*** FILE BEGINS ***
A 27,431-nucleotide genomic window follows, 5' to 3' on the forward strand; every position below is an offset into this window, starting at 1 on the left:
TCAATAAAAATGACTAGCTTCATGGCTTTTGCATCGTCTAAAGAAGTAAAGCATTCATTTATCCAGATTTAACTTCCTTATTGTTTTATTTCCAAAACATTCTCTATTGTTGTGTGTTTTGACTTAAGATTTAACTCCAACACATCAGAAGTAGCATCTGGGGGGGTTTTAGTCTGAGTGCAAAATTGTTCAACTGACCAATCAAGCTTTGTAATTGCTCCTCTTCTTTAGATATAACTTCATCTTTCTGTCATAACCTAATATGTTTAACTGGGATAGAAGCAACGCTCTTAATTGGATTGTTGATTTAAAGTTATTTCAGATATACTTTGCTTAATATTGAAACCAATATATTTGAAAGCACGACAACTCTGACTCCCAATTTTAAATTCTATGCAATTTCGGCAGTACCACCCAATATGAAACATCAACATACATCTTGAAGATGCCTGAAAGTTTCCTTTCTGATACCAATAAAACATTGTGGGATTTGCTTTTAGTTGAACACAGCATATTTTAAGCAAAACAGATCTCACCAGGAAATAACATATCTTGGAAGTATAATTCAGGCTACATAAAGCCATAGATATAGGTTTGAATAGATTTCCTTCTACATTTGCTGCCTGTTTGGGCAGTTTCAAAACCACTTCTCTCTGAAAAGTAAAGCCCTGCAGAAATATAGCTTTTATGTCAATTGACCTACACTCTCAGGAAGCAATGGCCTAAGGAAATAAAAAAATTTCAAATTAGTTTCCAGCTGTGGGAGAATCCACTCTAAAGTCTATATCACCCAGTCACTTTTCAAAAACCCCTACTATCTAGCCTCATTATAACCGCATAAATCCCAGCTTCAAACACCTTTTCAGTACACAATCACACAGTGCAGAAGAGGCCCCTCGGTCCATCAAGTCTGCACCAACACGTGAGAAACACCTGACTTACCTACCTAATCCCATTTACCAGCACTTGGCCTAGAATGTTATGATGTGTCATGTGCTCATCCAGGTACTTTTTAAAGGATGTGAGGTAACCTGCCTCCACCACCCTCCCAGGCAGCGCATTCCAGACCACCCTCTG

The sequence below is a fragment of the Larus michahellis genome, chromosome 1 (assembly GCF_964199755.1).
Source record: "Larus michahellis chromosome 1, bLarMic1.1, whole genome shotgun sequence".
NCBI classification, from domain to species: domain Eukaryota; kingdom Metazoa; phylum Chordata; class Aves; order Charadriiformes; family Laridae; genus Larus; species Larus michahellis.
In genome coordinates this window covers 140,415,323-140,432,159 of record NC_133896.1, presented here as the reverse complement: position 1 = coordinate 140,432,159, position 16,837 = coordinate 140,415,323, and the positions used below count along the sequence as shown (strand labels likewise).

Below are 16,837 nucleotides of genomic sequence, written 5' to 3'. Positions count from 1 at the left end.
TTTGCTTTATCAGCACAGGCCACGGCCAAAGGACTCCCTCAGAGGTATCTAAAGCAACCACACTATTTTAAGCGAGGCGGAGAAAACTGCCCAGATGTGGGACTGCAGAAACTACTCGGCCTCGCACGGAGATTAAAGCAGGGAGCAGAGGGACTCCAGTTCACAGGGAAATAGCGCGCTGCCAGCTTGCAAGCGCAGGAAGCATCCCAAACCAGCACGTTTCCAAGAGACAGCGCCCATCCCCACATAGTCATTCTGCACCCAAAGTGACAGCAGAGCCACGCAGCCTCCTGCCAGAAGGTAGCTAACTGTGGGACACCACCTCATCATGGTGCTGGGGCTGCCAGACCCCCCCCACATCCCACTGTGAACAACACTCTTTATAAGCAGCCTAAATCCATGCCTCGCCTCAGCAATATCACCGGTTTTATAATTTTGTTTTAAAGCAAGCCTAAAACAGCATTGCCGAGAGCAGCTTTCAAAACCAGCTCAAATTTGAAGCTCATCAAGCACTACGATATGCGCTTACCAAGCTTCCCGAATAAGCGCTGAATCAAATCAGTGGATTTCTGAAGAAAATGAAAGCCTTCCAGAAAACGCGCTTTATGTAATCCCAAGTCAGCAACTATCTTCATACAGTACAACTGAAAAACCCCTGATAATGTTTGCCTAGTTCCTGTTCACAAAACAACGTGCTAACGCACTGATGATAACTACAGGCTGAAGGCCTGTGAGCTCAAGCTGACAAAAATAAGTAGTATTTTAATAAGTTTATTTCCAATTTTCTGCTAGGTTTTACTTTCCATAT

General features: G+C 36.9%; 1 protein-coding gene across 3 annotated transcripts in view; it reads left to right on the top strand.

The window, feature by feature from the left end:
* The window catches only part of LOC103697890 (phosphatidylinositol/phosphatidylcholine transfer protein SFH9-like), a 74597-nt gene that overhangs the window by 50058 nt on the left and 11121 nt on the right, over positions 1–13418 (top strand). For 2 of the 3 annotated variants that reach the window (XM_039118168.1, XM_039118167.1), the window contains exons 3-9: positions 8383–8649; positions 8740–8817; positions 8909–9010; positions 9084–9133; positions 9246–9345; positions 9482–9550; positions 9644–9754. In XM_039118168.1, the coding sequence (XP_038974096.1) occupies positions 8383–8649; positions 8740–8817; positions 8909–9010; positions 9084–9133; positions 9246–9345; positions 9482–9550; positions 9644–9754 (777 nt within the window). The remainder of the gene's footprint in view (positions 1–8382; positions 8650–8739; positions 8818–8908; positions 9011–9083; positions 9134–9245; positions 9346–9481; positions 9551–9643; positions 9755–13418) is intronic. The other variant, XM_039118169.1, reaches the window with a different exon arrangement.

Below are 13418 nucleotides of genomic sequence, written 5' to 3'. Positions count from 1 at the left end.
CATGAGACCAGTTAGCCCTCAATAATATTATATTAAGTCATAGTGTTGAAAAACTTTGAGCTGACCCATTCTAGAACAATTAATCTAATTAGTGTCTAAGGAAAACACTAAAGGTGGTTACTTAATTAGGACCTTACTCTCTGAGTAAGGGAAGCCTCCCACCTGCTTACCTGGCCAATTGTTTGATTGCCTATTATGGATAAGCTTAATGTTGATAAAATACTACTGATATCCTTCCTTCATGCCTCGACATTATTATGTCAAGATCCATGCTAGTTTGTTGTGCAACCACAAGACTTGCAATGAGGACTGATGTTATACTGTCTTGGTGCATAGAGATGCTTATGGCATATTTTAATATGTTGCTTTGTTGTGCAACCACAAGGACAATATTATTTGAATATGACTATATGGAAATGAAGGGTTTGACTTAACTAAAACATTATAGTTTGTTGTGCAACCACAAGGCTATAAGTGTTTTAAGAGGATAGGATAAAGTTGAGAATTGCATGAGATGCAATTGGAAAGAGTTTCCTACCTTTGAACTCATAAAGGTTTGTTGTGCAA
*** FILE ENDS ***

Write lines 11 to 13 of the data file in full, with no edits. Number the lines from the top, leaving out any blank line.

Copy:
* The window catches only part of LOC103697890 (phosphatidylinositol/phosphatidylcholine transfer protein SFH9-like), a 74597-nt gene that overhangs the window by 50058 nt on the left and 11121 nt on the right, over positions 1–13418 (top strand). For 2 of the 3 annotated variants that reach the window (XM_039118168.1, XM_039118167.1), the window contains exons 3-9: positions 8383–8649; positions 8740–8817; positions 8909–9010; positions 9084–9133; positions 9246–9345; positions 9482–9550; positions 9644–9754. In XM_039118168.1, the coding sequence (XP_038974096.1) occupies positions 8383–8649; positions 8740–8817; positions 8909–9010; positions 9084–9133; positions 9246–9345; positions 9482–9550; positions 9644–9754 (777 nt within the window). The remainder of the gene's footprint in view (positions 1–8382; positions 8650–8739; positions 8818–8908; positions 9011–9083; positions 9134–9245; positions 9346–9481; positions 9551–9643; positions 9755–13418) is intronic. The other variant, XM_039118169.1, reaches the window with a different exon arrangement.

Below are 13418 nucleotides of genomic sequence, written 5' to 3'. Positions count from 1 at the left end.
CATGAGACCAGTTAGCCCTCAATAATATTATATTAAGTCATAGTGTTGAAAAACTTTGAGCTGACCCATTCTAGAACAATTAATCTAATTAGTGTCTAAGGAAAACACTAAAGGTGGTTACTTAATTAGGACCTTACTCTCTGAGTAAGGGAAGCCTCCCACCTGCTTACCTGGCCAATTGTTTGATTGCCTATTATGGATAAGCTTAATGTTGATAAAATACTACTGATATCCTTCCTTCATGCCTCGACATTATTATGTCAAGATCCATGCTAGTTTGTTGTGCAACCACAAGACTTGCAATGAGGACTGATGTTATACTGTCTTGGTGCATAGAGATGCTTATGGCATATTTTAATATGTTGCTTTGTTGTGCAACCACAAGGACAATATTATTTGAATATGACTATATGGAAATGAAGGGTTTGACTTAACTAAAACATTATAGTTTGTTGTGCAACCACAAGGCTATAAGTGTTTTAAGAGGATAGGATAAAGTTGAGAATTGCATGAGATGCAATTGGAAAGAGTTTCCTACCTTTGAACTCATAAAGGTTTGTTGTGCAA